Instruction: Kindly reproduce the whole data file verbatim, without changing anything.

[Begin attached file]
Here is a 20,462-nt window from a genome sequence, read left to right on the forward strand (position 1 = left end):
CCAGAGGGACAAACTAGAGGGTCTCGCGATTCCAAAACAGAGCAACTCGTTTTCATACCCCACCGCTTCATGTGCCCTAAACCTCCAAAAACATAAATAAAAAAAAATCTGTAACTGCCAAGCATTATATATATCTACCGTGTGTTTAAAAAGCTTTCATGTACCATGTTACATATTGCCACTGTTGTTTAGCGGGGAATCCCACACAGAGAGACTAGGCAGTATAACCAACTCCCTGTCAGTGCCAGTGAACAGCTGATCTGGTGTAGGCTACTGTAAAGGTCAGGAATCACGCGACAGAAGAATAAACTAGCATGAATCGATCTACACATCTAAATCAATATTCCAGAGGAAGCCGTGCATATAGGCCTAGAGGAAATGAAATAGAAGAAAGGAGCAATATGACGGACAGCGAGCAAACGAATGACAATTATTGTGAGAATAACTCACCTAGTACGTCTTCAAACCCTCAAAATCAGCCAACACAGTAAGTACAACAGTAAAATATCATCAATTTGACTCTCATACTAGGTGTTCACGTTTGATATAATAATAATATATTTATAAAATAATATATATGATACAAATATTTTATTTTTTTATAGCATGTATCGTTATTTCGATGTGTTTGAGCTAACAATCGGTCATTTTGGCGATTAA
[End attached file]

Here is a 20,462-nt window from a genome sequence, read left to right on the forward strand (position 1 = left end):
CCAGAGGGACAAACTAGAGGGTCTCGCGATTCCAAAACAGAGCAACTCGTTTTCATACCCCACCGCTTCATGTGCCCTAAACCTCCAAAAACATAAATAAAAAAAAATCTGTAACTGCCAAGCATTATATATATCTACCGTGTGTTTAAAAAGCTTTCATGTACCATGTTACATATTGCCACTGTTGTTTAGCGGGGAATCCCACACAGAGAGACTAGGCAGTATAACCAACTCCCTGTCAGTGCCAGTGAACAGCTGATCTGGTGTAGGCTACTGTAAAGGTCAGGAATCACGCGACAGAAGAATAAACTAGCATGAATCGATCTACACATCTAAATCAATATTCCAGAGGAAGCCGTGCATATAGGCCTAGAGGAAATGAAATAGAAGAAAGGAGCAATATGACGGACAGCGAGCAAACGAATGACAATTATTGTGAGAATAACTCACCTAGTACGTCTTCAAACCCTCAAAATCAGCCAACACAGTAAGTACAACAGTAAAATATCATCAATTTGACTCTCATACTAGGTGTTCACGTTTGATATAATAATAATATATTTATAAAATAATATATATGATACAAATATTTTATTTTTTTATAGCATGTATCGTTATTTCGATGTGTTTGAGCTAACAATCGGTCATTTTGGCGATTAA